Good morning and welcome to Monday’s New York Health Care newsletter, where we keep you posted on what’s coming up this week in health care news, and offer a look back at the important news from last week.
Mama Glow, a New York-based doula company that offers training, workforce development and other resources, is bringing on Alexis Confer as its senior adviser and chief strategist to advocate for the organization’s policy priorities around maternal health, POLITICO’s Amanda Eisenberg reports.
The hire comes as the U.S. Supreme Court prepares to strike down Roe v. Wade — according to a draft decision first reported by POLITICO — and maternal health comes into greater focus. Confer, a de Blasio administration alumna who most recently served as executive director of March For Our Lives, said she is working closely with Mama Glow founder Latham Thomas to advocate at the national level for federal paid leave, as well as work with city and state officials to improve access to doula services — a priority Mayor Eric Adams has funded in his first city budget.
Mama Glowis one of the seven organizations working with the Adams administration to help train doulas and connect them to families in 33 neighborhoods designated by the de Blasio administration as needing additional government resources in the wake of the pandemic. Often, they are neighborhoods of low-income New Yorkers and people of color.
“We’re able to measure outcomes to ensure that the doula support is wanted and supported by the families,” Thomas said of the effort. Doulas are a small but growing segment of maternity care, providing personal services before, during and after birth. These include but are not limited to nutritional counseling or breastfeeding guidance.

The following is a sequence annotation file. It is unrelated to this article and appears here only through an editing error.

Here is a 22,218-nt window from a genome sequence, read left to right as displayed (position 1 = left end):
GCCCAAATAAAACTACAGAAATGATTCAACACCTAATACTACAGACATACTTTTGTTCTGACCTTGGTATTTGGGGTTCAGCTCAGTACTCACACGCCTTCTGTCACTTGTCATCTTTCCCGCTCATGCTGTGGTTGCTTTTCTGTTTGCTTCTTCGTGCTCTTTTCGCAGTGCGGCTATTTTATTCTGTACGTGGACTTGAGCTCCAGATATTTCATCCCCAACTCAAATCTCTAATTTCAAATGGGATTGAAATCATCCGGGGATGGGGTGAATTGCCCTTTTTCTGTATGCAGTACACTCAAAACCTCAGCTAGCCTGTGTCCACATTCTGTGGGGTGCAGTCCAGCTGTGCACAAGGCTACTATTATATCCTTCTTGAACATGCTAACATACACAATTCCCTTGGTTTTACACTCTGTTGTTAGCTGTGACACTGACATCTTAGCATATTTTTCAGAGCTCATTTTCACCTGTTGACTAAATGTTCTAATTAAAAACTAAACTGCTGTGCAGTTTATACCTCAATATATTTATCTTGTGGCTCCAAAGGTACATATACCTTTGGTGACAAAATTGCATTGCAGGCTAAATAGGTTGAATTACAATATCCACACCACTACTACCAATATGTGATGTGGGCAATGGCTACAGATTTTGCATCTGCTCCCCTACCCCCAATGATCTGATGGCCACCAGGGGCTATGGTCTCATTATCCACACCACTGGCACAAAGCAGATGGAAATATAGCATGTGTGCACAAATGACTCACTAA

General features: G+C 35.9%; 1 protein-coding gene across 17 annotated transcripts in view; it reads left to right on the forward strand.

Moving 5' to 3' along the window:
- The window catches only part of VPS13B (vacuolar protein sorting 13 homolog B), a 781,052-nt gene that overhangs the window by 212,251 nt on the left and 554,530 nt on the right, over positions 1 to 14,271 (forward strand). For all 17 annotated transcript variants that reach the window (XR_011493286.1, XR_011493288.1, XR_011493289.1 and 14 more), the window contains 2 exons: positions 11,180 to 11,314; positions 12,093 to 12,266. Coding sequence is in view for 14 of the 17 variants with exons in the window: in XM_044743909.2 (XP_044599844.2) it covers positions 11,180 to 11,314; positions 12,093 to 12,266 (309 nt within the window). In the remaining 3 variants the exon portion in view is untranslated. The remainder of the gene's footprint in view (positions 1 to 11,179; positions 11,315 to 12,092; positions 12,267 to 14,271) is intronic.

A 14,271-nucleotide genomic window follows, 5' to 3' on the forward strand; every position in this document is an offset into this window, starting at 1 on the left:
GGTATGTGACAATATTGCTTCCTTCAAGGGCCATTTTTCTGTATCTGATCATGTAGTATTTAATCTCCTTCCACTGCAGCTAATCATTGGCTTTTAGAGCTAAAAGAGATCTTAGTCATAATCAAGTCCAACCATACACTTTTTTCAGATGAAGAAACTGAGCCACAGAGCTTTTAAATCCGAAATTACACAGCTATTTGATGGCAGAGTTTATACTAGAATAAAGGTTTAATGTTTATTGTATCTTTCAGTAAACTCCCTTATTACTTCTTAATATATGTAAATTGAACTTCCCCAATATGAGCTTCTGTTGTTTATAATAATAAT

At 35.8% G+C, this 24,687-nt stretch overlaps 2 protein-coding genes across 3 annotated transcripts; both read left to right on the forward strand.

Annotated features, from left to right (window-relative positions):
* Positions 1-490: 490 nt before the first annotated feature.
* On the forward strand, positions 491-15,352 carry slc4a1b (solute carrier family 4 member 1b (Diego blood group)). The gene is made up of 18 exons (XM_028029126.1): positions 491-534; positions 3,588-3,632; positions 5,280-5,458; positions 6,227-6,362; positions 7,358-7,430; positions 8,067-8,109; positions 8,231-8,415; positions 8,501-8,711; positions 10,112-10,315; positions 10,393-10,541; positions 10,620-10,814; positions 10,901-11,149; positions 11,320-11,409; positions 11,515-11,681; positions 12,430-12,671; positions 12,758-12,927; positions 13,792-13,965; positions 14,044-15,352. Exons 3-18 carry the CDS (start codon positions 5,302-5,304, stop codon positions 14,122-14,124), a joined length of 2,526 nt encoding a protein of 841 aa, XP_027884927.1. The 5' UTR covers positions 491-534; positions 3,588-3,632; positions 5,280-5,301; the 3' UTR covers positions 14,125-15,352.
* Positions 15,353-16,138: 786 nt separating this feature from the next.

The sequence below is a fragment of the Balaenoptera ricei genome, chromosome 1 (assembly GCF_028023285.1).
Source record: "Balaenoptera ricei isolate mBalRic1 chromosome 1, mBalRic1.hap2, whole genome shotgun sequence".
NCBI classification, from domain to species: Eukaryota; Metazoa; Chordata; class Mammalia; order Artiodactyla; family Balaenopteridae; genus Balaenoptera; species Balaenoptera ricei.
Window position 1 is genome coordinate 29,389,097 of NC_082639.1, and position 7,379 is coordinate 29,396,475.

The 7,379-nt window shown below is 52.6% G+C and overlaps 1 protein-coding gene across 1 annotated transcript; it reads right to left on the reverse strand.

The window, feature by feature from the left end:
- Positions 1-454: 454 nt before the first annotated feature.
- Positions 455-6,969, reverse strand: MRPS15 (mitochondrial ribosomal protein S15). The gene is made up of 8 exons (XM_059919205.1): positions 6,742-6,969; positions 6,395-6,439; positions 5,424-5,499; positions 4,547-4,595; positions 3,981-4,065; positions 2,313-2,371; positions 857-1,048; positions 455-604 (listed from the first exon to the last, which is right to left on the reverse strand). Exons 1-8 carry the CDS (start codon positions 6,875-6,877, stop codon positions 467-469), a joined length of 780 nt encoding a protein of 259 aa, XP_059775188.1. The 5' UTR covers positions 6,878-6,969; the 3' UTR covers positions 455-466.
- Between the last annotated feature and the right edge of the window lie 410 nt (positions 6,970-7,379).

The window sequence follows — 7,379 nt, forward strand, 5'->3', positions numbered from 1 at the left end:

The organization’s nonprofit arm, which will be helmed by Confer, also intends to work with Gov. Kathy Hochul and legislators in Albany to adjust the Medicaid reimbursement rates for doula access — an issue that has made the service difficult to render.
The city and state, during the tenures of former Mayor Bill de Blasio and former Gov. Andrew Cuomo, tried to pilot doula programs aimed at reducing maternal mortality, which is three-to-four-times higher for Black women than their white counterparts. But they failed to get them off the ground due to low reimbursement rates. (New York’s reimbursement rate, Thomas pointed out, is one of the highest in the country.) Insurance typically does not cover doula services, making the service elusive to those who cannot pay for it out of pocket.
“This is something people are having a hard time wrapping their head around,” Thomas said of the payment problems. “[Legislators] have to try and figure out how to codify what doulas do through a lens of clinicians, and doulas are not clinicians. How do we write legislation around non-clinical-care providers?”
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NATION EYES NYC OPCS — POLITICO’s Shannon Young: Brian Weeks entered an old tenement building on E. 126th Street in Harlem to get high on crack cocaine and heroin. He also got help. Weeks was one of the first drug users in the nation to visit the East Harlem overdose prevention center — one of two facilities to open in New York City in late 2021 as part of an experiment in allowing open illegal drug use under the supervision of workers trained to prevent overdose deaths.